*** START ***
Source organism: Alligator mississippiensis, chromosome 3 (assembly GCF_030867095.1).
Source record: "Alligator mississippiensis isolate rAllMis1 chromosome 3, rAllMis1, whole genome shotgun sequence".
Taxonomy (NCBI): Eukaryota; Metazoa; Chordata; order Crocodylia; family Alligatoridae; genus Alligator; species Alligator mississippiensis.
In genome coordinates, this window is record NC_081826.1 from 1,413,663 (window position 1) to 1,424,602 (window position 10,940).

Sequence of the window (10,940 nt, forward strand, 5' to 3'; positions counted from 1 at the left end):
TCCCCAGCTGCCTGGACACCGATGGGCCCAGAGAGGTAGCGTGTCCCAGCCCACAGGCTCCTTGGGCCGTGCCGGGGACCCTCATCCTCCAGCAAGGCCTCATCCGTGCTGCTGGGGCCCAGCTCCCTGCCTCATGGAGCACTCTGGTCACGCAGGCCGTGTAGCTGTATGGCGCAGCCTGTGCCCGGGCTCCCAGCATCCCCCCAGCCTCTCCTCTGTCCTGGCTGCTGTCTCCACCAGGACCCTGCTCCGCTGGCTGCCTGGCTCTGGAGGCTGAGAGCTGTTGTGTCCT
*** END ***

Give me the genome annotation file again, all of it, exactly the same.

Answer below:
Source organism: Alligator mississippiensis, chromosome 3 (assembly GCF_030867095.1).
Source record: "Alligator mississippiensis isolate rAllMis1 chromosome 3, rAllMis1, whole genome shotgun sequence".
Taxonomy (NCBI): Eukaryota; Metazoa; Chordata; order Crocodylia; family Alligatoridae; genus Alligator; species Alligator mississippiensis.
In genome coordinates, this window is record NC_081826.1 from 1,413,663 (window position 1) to 1,424,602 (window position 10,940).

Sequence of the window (10,940 nt, forward strand, 5' to 3'; positions counted from 1 at the left end):
TCCCCAGCTGCCTGGACACCGATGGGCCCAGAGAGGTAGCGTGTCCCAGCCCACAGGCTCCTTGGGCCGTGCCGGGGACCCTCATCCTCCAGCAAGGCCTCATCCGTGCTGCTGGGGCCCAGCTCCCTGCCTCATGGAGCACTCTGGTCACGCAGGCCGTGTAGCTGTATGGCGCAGCCTGTGCCCGGGCTCCCAGCATCCCCCCAGCCTCTCCTCTGTCCTGGCTGCTGTCTCCACCAGGACCCTGCTCCGCTGGCTGCCTGGCTCTGGAGGCTGAGAGCTGTTGTGTCCT